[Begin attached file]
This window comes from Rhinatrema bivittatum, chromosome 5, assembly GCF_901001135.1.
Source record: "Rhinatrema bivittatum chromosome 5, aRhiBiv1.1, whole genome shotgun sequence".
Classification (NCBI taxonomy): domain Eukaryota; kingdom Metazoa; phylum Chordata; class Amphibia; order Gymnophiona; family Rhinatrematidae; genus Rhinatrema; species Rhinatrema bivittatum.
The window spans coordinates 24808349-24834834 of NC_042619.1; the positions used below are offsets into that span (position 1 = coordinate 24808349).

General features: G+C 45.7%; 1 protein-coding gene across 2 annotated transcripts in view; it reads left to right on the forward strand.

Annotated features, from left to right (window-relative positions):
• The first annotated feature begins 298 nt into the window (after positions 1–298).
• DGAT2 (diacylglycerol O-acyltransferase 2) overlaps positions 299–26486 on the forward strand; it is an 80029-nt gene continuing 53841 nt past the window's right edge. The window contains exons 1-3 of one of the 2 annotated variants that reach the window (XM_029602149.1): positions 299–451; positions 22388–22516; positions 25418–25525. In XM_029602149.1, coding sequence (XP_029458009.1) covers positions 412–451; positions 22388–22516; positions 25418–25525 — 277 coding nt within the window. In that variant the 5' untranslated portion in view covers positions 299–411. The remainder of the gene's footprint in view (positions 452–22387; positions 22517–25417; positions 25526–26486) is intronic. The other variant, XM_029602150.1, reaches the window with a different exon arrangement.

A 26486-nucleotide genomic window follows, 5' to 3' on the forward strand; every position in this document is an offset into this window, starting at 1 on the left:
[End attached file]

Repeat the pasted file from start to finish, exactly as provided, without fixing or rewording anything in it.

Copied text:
This window comes from Rhinatrema bivittatum, chromosome 5, assembly GCF_901001135.1.
Source record: "Rhinatrema bivittatum chromosome 5, aRhiBiv1.1, whole genome shotgun sequence".
Classification (NCBI taxonomy): domain Eukaryota; kingdom Metazoa; phylum Chordata; class Amphibia; order Gymnophiona; family Rhinatrematidae; genus Rhinatrema; species Rhinatrema bivittatum.
The window spans coordinates 24808349-24834834 of NC_042619.1; the positions used below are offsets into that span (position 1 = coordinate 24808349).

General features: G+C 45.7%; 1 protein-coding gene across 2 annotated transcripts in view; it reads left to right on the forward strand.

Annotated features, from left to right (window-relative positions):
• The first annotated feature begins 298 nt into the window (after positions 1–298).
• DGAT2 (diacylglycerol O-acyltransferase 2) overlaps positions 299–26486 on the forward strand; it is an 80029-nt gene continuing 53841 nt past the window's right edge. The window contains exons 1-3 of one of the 2 annotated variants that reach the window (XM_029602149.1): positions 299–451; positions 22388–22516; positions 25418–25525. In XM_029602149.1, coding sequence (XP_029458009.1) covers positions 412–451; positions 22388–22516; positions 25418–25525 — 277 coding nt within the window. In that variant the 5' untranslated portion in view covers positions 299–411. The remainder of the gene's footprint in view (positions 452–22387; positions 22517–25417; positions 25526–26486) is intronic. The other variant, XM_029602150.1, reaches the window with a different exon arrangement.

A 26486-nucleotide genomic window follows, 5' to 3' on the forward strand; every position in this document is an offset into this window, starting at 1 on the left: